What would Ju­lia Roberts, Ni­cole Kid­man and Pamela An­der­son — who all turn 50 this year — have to say about that? Given their su­per-fab­u­lous­ness, it’s un­likely their ex­pe­ri­ences of get­ting older res­onate too much with the rest of us. So what hap­pens when or­di­nary women turn 50? Do we all stam­pede to the Bo­tox clinic? Save up for bin­gow­ings surgery? Or are we too busy be­ing com­fort­able in our own minds and skins to care? Al­low me, a mere mortal, to walk you through the pros and cons of hit­ting the Big Five Oh.


Wel­come to the ZFG zone. This stands for Zero Fucks Given, and is where your head will be when you reach 50. It’s much more re­lax­ing than when you were 25 and ut­terly gor­geous, be­cause when you were 25 and ut­terly gor­geous you still be­lieved all the non­sense ped­dled at you by the beauty, me­dia and en­ter­tain­ment in­dus­tries. Th­ese days you know per­fectly well that all you need is sass, con­fi­dence and red lip­stick. Laugh­ter lines? Crows’ feet? Col­laps­ing col­la­gen? ZFG. Your re­silience and self-be­lief sur­rounds you, im­pen­e­tra­ble as the Great Wall of China.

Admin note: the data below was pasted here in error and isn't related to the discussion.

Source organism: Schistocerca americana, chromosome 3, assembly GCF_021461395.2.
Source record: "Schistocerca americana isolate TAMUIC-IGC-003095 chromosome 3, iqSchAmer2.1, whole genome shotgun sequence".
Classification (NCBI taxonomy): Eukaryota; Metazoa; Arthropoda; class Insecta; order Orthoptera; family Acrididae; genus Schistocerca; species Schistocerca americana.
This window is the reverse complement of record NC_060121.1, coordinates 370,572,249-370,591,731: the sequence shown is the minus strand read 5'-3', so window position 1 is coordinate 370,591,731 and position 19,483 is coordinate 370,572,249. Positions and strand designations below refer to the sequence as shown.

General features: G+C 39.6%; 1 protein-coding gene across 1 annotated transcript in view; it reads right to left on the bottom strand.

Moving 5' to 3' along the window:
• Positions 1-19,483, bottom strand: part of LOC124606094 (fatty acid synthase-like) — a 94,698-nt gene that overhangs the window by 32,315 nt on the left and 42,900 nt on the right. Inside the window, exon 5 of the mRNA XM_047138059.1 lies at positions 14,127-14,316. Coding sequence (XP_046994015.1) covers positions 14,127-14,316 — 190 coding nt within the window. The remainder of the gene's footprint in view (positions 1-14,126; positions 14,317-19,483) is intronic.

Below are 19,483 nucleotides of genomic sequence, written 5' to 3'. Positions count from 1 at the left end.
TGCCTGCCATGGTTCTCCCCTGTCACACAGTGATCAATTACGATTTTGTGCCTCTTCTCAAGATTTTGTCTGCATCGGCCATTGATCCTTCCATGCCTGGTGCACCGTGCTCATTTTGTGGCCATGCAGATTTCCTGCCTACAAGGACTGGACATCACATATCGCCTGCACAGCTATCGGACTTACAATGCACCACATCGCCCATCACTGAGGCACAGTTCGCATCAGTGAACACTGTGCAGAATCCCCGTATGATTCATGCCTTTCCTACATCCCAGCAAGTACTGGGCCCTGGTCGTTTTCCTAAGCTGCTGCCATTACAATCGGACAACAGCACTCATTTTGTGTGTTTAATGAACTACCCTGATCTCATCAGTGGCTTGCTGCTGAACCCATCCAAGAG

The ZFG zone ex­tends far be­yond the su­per­fi­cial­ity of ap­pear­ance. Para­dox­i­cally, as your wis­dom and com­pas­sion ex­pands, your con­cern about the neg­a­tive opin­ions of others evap­o­rates. In­stead of car­ing what other peo­ple think, you trust your in­stincts en­tirely, and fear­lessly stride forth — if some­thing makes you an­gry, you do some­thing about it. If some­thing needs ac­tion, you act. If some­one needs help, you help, no longer ham­strung by the

self con­scious­ness and self ab­sorp­tion of youth. And you have learned how to say ‘No’ with ut­most con­vic­tion and clar­ity. Fools are no longer suf­fered. Smiles are given with greater ease. You are si­mul­ta­ne­ously kin­der and tougher. ZFG.